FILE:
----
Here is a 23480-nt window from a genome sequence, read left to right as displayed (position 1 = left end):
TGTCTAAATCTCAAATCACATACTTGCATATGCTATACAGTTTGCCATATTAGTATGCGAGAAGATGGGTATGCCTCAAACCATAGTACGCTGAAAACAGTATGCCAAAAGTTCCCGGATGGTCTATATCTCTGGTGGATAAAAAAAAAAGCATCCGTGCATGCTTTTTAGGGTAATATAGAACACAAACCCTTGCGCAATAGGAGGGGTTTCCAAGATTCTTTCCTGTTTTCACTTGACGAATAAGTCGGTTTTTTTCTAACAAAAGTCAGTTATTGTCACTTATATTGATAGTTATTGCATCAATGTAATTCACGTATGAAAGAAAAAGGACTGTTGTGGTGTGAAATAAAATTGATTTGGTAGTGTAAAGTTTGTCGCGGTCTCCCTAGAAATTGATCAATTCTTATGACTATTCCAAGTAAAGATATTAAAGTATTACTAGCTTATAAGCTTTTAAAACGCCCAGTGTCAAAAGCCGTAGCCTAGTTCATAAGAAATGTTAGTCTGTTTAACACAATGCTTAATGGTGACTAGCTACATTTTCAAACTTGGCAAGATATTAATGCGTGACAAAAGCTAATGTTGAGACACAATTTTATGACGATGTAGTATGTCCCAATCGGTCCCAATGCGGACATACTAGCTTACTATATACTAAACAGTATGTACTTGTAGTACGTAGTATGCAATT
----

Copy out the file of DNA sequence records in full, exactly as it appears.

Here is a 23480-nt window from a genome sequence, read left to right as displayed (position 1 = left end):
TGTCTAAATCTCAAATCACATACTTGCATATGCTATACAGTTTGCCATATTAGTATGCGAGAAGATGGGTATGCCTCAAACCATAGTACGCTGAAAACAGTATGCCAAAAGTTCCCGGATGGTCTATATCTCTGGTGGATAAAAAAAAAAGCATCCGTGCATGCTTTTTAGGGTAATATAGAACACAAACCCTTGCGCAATAGGAGGGGTTTCCAAGATTCTTTCCTGTTTTCACTTGACGAATAAGTCGGTTTTTTTCTAACAAAAGTCAGTTATTGTCACTTATATTGATAGTTATTGCATCAATGTAATTCACGTATGAAAGAAAAAGGACTGTTGTGGTGTGAAATAAAATTGATTTGGTAGTGTAAAGTTTGTCGCGGTCTCCCTAGAAATTGATCAATTCTTATGACTATTCCAAGTAAAGATATTAAAGTATTACTAGCTTATAAGCTTTTAAAACGCCCAGTGTCAAAAGCCGTAGCCTAGTTCATAAGAAATGTTAGTCTGTTTAACACAATGCTTAATGGTGACTAGCTACATTTTCAAACTTGGCAAGATATTAATGCGTGACAAAAGCTAATGTTGAGACACAATTTTATGACGATGTAGTATGTCCCAATCGGTCCCAATGCGGACATACTAGCTTACTATATACTAAACAGTATGTACTTGTAGTACGTAGTATGCAATT